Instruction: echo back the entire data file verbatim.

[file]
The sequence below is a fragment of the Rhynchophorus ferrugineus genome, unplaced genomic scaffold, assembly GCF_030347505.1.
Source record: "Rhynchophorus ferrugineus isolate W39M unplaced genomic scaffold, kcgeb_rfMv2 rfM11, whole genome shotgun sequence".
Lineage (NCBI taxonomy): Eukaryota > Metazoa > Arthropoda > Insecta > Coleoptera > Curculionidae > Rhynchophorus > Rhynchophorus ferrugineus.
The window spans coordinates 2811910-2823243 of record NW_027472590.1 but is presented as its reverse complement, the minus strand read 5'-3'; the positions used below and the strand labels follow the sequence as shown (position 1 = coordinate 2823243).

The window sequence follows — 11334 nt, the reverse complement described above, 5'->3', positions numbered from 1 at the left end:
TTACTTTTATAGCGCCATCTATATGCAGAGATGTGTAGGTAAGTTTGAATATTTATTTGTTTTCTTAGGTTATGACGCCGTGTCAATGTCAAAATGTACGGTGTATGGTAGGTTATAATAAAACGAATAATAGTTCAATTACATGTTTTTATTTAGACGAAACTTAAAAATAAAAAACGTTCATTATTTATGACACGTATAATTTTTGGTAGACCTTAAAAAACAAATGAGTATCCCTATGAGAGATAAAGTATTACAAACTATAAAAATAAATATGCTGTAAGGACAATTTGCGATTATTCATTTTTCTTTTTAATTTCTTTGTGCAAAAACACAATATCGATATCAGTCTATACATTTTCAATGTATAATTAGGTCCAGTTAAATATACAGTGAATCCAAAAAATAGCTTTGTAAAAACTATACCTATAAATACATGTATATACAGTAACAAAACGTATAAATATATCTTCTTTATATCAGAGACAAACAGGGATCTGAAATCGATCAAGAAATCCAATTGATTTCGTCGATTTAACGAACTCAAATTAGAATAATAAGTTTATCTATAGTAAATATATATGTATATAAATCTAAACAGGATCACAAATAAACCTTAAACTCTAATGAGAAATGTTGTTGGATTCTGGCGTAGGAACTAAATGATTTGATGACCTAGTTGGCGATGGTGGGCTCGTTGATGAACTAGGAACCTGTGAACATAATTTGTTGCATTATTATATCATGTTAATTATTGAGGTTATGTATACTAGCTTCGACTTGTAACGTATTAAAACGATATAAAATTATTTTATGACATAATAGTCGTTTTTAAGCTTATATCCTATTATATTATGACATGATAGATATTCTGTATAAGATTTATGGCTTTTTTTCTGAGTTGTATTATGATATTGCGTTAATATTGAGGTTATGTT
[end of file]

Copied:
The sequence below is a fragment of the Rhynchophorus ferrugineus genome, unplaced genomic scaffold, assembly GCF_030347505.1.
Source record: "Rhynchophorus ferrugineus isolate W39M unplaced genomic scaffold, kcgeb_rfMv2 rfM11, whole genome shotgun sequence".
Lineage (NCBI taxonomy): Eukaryota > Metazoa > Arthropoda > Insecta > Coleoptera > Curculionidae > Rhynchophorus > Rhynchophorus ferrugineus.
The window spans coordinates 2811910-2823243 of record NW_027472590.1 but is presented as its reverse complement, the minus strand read 5'-3'; the positions used below and the strand labels follow the sequence as shown (position 1 = coordinate 2823243).

The window sequence follows — 11334 nt, the reverse complement described above, 5'->3', positions numbered from 1 at the left end:
TTACTTTTATAGCGCCATCTATATGCAGAGATGTGTAGGTAAGTTTGAATATTTATTTGTTTTCTTAGGTTATGACGCCGTGTCAATGTCAAAATGTACGGTGTATGGTAGGTTATAATAAAACGAATAATAGTTCAATTACATGTTTTTATTTAGACGAAACTTAAAAATAAAAAACGTTCATTATTTATGACACGTATAATTTTTGGTAGACCTTAAAAAACAAATGAGTATCCCTATGAGAGATAAAGTATTACAAACTATAAAAATAAATATGCTGTAAGGACAATTTGCGATTATTCATTTTTCTTTTTAATTTCTTTGTGCAAAAACACAATATCGATATCAGTCTATACATTTTCAATGTATAATTAGGTCCAGTTAAATATACAGTGAATCCAAAAAATAGCTTTGTAAAAACTATACCTATAAATACATGTATATACAGTAACAAAACGTATAAATATATCTTCTTTATATCAGAGACAAACAGGGATCTGAAATCGATCAAGAAATCCAATTGATTTCGTCGATTTAACGAACTCAAATTAGAATAATAAGTTTATCTATAGTAAATATATATGTATATAAATCTAAACAGGATCACAAATAAACCTTAAACTCTAATGAGAAATGTTGTTGGATTCTGGCGTAGGAACTAAATGATTTGATGACCTAGTTGGCGATGGTGGGCTCGTTGATGAACTAGGAACCTGTGAACATAATTTGTTGCATTATTATATCATGTTAATTATTGAGGTTATGTATACTAGCTTCGACTTGTAACGTATTAAAACGATATAAAATTATTTTATGACATAATAGTCGTTTTTAAGCTTATATCCTATTATATTATGACATGATAGATATTCTGTATAAGATTTATGGCTTTTTTTCTGAGTTGTATTATGATATTGCGTTAATATTGAGGTTATGTT